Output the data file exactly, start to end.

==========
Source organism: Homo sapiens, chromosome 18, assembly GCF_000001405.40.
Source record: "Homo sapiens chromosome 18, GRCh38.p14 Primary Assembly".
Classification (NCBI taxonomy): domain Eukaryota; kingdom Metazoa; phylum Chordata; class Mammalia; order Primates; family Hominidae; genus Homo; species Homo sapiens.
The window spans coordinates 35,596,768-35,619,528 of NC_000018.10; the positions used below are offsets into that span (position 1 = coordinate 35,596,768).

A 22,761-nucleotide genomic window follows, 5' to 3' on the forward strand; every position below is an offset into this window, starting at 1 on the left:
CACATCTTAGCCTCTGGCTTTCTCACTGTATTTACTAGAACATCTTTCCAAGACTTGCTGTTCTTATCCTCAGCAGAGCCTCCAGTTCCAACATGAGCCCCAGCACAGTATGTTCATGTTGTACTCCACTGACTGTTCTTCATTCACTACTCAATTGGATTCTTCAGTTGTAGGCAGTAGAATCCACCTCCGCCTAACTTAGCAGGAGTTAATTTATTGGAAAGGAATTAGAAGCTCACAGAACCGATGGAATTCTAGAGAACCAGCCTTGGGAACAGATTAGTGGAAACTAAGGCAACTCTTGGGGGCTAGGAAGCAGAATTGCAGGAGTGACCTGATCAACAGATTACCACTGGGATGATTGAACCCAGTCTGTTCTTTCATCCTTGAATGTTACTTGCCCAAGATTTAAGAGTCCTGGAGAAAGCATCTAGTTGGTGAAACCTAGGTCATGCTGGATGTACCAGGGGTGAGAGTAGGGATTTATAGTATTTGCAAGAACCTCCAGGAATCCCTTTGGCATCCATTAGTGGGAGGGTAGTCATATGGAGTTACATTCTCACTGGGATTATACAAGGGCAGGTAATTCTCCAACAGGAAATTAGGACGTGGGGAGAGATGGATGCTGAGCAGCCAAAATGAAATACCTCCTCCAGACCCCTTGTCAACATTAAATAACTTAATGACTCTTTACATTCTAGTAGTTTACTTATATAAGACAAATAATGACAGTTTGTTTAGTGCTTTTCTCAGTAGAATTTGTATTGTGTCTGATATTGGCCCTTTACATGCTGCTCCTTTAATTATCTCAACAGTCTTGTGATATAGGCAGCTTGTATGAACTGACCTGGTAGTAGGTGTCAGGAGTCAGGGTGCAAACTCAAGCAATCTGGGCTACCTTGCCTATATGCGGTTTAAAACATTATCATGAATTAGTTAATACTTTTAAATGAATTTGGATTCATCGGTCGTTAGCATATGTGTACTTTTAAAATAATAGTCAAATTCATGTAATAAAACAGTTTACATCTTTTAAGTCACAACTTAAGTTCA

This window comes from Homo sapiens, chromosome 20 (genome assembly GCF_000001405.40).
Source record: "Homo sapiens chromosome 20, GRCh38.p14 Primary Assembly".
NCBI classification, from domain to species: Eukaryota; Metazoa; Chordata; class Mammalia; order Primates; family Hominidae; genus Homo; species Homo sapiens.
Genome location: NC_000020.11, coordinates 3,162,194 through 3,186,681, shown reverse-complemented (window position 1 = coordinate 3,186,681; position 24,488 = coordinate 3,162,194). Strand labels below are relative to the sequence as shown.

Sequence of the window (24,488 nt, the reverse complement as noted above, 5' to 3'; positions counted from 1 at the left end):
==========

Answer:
Source organism: Homo sapiens, chromosome 18, assembly GCF_000001405.40.
Source record: "Homo sapiens chromosome 18, GRCh38.p14 Primary Assembly".
Classification (NCBI taxonomy): domain Eukaryota; kingdom Metazoa; phylum Chordata; class Mammalia; order Primates; family Hominidae; genus Homo; species Homo sapiens.
The window spans coordinates 35,596,768-35,619,528 of NC_000018.10; the positions used below are offsets into that span (position 1 = coordinate 35,596,768).

A 22,761-nucleotide genomic window follows, 5' to 3' on the forward strand; every position below is an offset into this window, starting at 1 on the left:
CACATCTTAGCCTCTGGCTTTCTCACTGTATTTACTAGAACATCTTTCCAAGACTTGCTGTTCTTATCCTCAGCAGAGCCTCCAGTTCCAACATGAGCCCCAGCACAGTATGTTCATGTTGTACTCCACTGACTGTTCTTCATTCACTACTCAATTGGATTCTTCAGTTGTAGGCAGTAGAATCCACCTCCGCCTAACTTAGCAGGAGTTAATTTATTGGAAAGGAATTAGAAGCTCACAGAACCGATGGAATTCTAGAGAACCAGCCTTGGGAACAGATTAGTGGAAACTAAGGCAACTCTTGGGGGCTAGGAAGCAGAATTGCAGGAGTGACCTGATCAACAGATTACCACTGGGATGATTGAACCCAGTCTGTTCTTTCATCCTTGAATGTTACTTGCCCAAGATTTAAGAGTCCTGGAGAAAGCATCTAGTTGGTGAAACCTAGGTCATGCTGGATGTACCAGGGGTGAGAGTAGGGATTTATAGTATTTGCAAGAACCTCCAGGAATCCCTTTGGCATCCATTAGTGGGAGGGTAGTCATATGGAGTTACATTCTCACTGGGATTATACAAGGGCAGGTAATTCTCCAACAGGAAATTAGGACGTGGGGAGAGATGGATGCTGAGCAGCCAAAATGAAATACCTCCTCCAGACCCCTTGTCAACATTAAATAACTTAATGACTCTTTACATTCTAGTAGTTTACTTATATAAGACAAATAATGACAGTTTGTTTAGTGCTTTTCTCAGTAGAATTTGTATTGTGTCTGATATTGGCCCTTTACATGCTGCTCCTTTAATTATCTCAACAGTCTTGTGATATAGGCAGCTTGTATGAACTGACCTGGTAGTAGGTGTCAGGAGTCAGGGTGCAAACTCAAGCAATCTGGGCTACCTTGCCTATATGCGGTTTAAAACATTATCATGAATTAGTTAATACTTTTAAATGAATTTGGATTCATCGGTCGTTAGCATATGTGTACTTTTAAAATAATAGTCAAATTCATGTAATAAAACAGTTTACATCTTTTAAGTCACAACTTAAGTTCA

This window comes from Homo sapiens, chromosome 20 (genome assembly GCF_000001405.40).
Source record: "Homo sapiens chromosome 20, GRCh38.p14 Primary Assembly".
NCBI classification, from domain to species: Eukaryota; Metazoa; Chordata; class Mammalia; order Primates; family Hominidae; genus Homo; species Homo sapiens.
Genome location: NC_000020.11, coordinates 3,162,194 through 3,186,681, shown reverse-complemented (window position 1 = coordinate 3,186,681; position 24,488 = coordinate 3,162,194). Strand labels below are relative to the sequence as shown.

Sequence of the window (24,488 nt, the reverse complement as noted above, 5' to 3'; positions counted from 1 at the left end):